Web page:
15. I was diagnosed with hypothroidisim nearly three years ago when I suddenly put weight on my blood pressure soared I was depressed and could barely walk the gps I saw immediately assumed it was my fault. I explained that I have a very healthy diet and used to go to the gym at least 3 times a week they ignored every thing I told them and started to scare me by saying your in risk of a stroke if you don’t make changes to your lifestyle! One of the gps said let me check your thyroid it was positive and put me on levothyroxine and told me you’ll be fine I wasn’t I just got bigger and sicker.every time I went back they just rolled their eyes up and said there’s nothing wrong with you. After 21/2 years of feeling like I was going to die I did my own resreach joined support groups and found out about other medications I asked my gp about t3 she replied “that’s what I’m giving you!” I had to explain to her NO your giving me t4. I found out that in some countries that t3 is sold OTC I read up on it asked other t3 users questions and started to self medicated with t3 I’m getting back to normal now feeling like myself not like some alien had taken over my body. I saw two endos one was an utter cow and basically told me I’m fat old and lazy then at my second app I saw another endo who prescribed t3 for me on the NHS. I don’t know if this will last or will another endo over ride his decision. So I’m keeping my own supply. When I questioned doctors about other meds it was totally ignored or told that it will give you heart problems or effect your bones but one of the side effects of levothyroxine is death I don’t think there’s a worse side effect then that.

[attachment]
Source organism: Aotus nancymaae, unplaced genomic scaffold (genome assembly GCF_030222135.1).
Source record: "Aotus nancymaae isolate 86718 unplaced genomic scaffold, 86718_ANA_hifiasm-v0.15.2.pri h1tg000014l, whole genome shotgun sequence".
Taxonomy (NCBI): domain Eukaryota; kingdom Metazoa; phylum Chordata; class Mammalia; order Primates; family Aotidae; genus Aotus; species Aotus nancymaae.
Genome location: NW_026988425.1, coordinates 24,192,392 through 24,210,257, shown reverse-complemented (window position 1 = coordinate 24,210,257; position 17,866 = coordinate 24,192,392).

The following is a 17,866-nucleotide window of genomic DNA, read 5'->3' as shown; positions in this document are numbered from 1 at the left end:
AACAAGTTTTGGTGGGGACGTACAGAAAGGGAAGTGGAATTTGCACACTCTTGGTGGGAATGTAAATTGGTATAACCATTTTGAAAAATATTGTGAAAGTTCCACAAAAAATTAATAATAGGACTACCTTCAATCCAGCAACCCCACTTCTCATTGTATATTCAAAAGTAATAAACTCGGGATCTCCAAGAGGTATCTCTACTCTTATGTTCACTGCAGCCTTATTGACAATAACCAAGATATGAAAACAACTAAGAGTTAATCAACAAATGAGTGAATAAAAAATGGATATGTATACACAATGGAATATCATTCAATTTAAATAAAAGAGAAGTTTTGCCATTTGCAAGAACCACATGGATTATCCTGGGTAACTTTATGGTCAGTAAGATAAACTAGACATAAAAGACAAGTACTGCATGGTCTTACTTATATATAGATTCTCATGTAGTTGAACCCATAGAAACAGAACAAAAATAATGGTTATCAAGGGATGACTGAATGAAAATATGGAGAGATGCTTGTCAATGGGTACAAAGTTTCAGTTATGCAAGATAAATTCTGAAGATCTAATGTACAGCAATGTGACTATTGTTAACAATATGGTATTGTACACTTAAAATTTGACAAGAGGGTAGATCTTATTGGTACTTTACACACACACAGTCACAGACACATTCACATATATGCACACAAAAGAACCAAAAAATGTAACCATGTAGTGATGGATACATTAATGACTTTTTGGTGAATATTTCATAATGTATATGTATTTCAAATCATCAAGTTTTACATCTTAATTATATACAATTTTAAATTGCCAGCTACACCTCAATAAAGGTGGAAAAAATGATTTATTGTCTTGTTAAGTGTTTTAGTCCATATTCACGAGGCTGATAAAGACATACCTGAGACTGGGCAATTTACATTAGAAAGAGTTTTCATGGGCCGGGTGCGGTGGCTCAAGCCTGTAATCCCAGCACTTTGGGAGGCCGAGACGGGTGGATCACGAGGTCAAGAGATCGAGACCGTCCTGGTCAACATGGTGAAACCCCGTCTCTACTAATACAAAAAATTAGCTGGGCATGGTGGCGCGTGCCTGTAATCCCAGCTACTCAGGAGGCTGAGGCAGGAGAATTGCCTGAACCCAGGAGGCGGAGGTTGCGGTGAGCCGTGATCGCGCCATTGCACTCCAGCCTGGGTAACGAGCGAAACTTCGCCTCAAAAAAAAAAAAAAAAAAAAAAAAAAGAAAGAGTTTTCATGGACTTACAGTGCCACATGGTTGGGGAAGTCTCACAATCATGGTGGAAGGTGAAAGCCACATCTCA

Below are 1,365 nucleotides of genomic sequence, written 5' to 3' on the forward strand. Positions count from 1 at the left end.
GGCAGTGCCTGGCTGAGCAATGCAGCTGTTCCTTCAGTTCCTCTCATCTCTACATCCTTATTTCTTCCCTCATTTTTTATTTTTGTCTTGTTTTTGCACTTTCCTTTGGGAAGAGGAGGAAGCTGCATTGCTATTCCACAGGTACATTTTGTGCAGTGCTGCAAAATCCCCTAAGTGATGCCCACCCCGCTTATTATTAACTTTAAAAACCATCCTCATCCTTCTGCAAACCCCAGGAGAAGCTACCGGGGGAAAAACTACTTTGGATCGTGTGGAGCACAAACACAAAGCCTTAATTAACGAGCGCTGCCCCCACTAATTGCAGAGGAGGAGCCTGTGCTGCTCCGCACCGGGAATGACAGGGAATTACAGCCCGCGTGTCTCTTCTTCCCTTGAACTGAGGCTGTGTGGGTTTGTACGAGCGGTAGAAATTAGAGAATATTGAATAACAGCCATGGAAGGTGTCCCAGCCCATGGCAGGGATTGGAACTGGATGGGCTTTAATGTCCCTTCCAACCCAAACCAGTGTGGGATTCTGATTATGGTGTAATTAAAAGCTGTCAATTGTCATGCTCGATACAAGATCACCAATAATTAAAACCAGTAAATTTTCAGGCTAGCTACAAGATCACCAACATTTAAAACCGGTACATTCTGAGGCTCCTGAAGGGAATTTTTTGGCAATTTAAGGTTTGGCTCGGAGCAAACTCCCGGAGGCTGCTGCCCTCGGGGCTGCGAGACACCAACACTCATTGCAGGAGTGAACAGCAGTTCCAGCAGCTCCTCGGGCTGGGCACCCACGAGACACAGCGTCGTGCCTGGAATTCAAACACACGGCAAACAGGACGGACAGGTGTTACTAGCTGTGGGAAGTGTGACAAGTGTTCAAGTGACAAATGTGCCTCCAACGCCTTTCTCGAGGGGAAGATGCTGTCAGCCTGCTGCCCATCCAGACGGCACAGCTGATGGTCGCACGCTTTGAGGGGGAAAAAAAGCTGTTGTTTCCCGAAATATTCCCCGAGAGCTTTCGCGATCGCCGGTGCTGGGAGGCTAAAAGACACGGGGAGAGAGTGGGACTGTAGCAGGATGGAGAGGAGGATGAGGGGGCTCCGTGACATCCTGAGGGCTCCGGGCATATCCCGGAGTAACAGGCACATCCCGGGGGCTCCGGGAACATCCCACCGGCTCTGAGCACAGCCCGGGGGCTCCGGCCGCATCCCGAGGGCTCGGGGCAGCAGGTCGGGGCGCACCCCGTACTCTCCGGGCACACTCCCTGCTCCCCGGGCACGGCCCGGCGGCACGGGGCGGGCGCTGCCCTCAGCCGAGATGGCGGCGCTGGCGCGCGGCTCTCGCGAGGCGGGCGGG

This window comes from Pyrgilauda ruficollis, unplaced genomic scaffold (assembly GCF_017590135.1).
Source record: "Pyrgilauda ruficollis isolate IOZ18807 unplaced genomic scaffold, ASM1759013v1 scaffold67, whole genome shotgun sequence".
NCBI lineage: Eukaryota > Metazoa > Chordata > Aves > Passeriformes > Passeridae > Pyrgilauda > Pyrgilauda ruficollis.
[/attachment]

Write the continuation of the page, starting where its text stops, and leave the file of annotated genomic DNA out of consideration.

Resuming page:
16. Louise Foreman says: